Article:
Bloomberg BNA -- A draft working group report of the Intergovernmental Panel on Climate Change due Sept. 27 will reinforce the case for urgent action to address global warming, World Bank President Jim Yong Kim said Sept. 23.
Kim was among several speakers at the opening session of the annual Climate Week NYC event in New York City suggesting that the IPCC draft should put to rest the scientific questions about the role of human activity and present a challenge to action.
Climate skeptics have a problem with science, said Kim, who was trained as a physician. “We have to stop these silly arguments and move forward with what we are going to do.”
The IPCC plans to release a summary for policy makers of the draft Working Group I report the day after the close of a Sept. 23-26 review session in Stockholm, with the release of the full unedited draft slated for Sept. 30. The draft report covers the first of three parts of the IPCC Fifth Assessment Report due in October 2014.
A widely circulated version of the draft, which covers the physical science basis of climate change, reviewed a range of evidence on climate change indicators beyond air temperature, such as polar ice melting, ocean warming, and sea level rise (162 DER A-30, 8/21/13).
The draft is expected to conclude “with 95 percent certainty” that the scientific evidence confirms that man-made climate change is a reality, said Mark Kenber, chief executive officer of the Climate Group, an independent nonprofit group that coordinates the Climate Week events for a wide range of philanthropic, government, and corprate sponsors, including Swiss Re, Philips and IKEA.
The IPCC draft report “should shock the political leadership back into the kind of action that is necessary to deal with this” in the time remaining, former UK Prime Minister Tony Blair told the meeting. “The case is very clear. The question is, how do we instill a sense of urgency and mobilize for action?”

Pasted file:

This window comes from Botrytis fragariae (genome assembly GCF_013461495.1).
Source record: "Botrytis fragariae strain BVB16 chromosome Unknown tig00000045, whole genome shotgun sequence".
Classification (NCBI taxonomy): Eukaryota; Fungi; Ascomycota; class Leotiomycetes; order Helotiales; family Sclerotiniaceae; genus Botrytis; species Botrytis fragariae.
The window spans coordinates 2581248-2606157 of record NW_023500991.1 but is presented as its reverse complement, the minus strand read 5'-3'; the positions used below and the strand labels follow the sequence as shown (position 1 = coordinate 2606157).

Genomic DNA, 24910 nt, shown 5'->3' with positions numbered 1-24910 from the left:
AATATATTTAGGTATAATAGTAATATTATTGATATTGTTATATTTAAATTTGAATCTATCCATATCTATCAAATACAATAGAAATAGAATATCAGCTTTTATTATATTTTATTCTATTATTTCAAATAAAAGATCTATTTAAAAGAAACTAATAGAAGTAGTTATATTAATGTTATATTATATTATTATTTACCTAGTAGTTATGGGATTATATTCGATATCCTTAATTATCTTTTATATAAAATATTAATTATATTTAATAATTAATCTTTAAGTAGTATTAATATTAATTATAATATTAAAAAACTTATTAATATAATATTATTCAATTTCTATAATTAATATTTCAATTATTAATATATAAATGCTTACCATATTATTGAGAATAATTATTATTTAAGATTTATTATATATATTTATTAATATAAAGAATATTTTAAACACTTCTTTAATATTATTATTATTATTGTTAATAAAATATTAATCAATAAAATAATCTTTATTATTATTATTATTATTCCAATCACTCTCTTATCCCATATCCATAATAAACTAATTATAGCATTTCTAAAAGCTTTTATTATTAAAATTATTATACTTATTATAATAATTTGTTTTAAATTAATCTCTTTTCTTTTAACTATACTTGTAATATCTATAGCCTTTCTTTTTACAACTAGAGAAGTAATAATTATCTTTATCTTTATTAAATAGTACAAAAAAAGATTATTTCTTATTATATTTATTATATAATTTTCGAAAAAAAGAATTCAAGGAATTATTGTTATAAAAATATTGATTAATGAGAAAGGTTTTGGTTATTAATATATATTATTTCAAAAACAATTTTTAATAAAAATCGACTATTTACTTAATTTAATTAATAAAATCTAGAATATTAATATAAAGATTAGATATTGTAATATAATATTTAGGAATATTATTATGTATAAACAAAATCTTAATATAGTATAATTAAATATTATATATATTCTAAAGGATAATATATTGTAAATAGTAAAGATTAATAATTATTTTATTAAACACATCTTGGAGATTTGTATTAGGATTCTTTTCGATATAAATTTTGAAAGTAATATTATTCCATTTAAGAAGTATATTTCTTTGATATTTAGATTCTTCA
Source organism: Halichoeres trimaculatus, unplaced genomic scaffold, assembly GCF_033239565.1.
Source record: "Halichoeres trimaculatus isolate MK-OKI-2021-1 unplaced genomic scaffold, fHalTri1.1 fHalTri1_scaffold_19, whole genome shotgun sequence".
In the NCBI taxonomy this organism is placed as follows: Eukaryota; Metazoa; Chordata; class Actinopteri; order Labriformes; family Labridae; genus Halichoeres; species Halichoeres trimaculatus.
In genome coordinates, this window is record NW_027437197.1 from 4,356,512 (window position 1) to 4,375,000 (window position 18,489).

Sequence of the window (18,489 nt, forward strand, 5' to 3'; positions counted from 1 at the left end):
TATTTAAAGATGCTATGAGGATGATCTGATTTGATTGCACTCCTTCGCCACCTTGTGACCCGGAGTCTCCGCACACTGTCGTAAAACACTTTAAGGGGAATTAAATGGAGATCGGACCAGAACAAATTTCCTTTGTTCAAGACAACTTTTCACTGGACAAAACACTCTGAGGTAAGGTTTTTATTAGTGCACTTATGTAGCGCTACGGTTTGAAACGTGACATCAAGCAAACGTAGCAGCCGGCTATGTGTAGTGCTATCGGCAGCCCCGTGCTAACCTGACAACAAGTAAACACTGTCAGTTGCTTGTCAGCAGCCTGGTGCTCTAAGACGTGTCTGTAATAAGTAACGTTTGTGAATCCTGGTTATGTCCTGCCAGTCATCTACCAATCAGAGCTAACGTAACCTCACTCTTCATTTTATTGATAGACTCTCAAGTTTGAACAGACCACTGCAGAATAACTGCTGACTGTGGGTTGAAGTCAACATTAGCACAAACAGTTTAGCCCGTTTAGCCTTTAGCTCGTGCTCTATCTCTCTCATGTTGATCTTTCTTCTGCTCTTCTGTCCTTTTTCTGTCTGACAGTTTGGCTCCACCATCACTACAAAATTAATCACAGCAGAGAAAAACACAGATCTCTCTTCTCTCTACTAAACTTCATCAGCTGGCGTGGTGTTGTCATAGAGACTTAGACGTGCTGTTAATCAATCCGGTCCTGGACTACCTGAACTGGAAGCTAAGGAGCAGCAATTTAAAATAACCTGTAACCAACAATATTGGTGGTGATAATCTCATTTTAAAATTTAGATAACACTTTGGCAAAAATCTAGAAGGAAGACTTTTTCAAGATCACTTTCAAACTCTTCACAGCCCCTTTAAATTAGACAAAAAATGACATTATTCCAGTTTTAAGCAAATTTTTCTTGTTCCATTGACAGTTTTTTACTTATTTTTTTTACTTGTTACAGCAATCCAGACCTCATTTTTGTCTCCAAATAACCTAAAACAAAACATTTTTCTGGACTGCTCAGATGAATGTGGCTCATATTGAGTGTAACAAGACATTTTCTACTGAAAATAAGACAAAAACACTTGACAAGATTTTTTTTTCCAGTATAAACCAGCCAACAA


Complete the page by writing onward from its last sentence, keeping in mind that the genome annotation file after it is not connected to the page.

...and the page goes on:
Blair called President Barack Obama's June announcement of a climate action plan “promising” and said it offers “a chance that the US commitments will be met.” He also credited China for making “ambitious commitments.”
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Todd Stern, U.S. special envoy for climate change, said that international climate talks, remain “poised” between the 2011 Durban Platform and the 2015 due date for a new climate agreement in Paris.
“We must understand what international agreements can and can't do,” he said. “International agreements are no substitute for political will at the national level.”
While acknowledging the key role of the private sector in addressing climate change, he said that governments must set the rules, create the needed conditions, and fund innovation.
Earlier in his talk, he said that the Obama administration's Sept. 20 proposal on new power plant emissions, coupled with rules in the works on existing plants and prior regulatory action on transportation emissions, would address two-thirds of U.S. greenhouse gas sources.
“International agreements send the signal that we mean business,” he said. “The challenge now, frankly, is to finally get it right—to stop talking past each other and pointing fingers.”
He called the discussions since the 2011 climate change meeting in Durban, South Africa, “a useful process” in setting the concepts to work through, and said he saw a “good potential path” from Durban to Paris.
He added that “a durable agreement that starts strong and gets stronger is possible, if we work together in a spirit of mutual commitment.”
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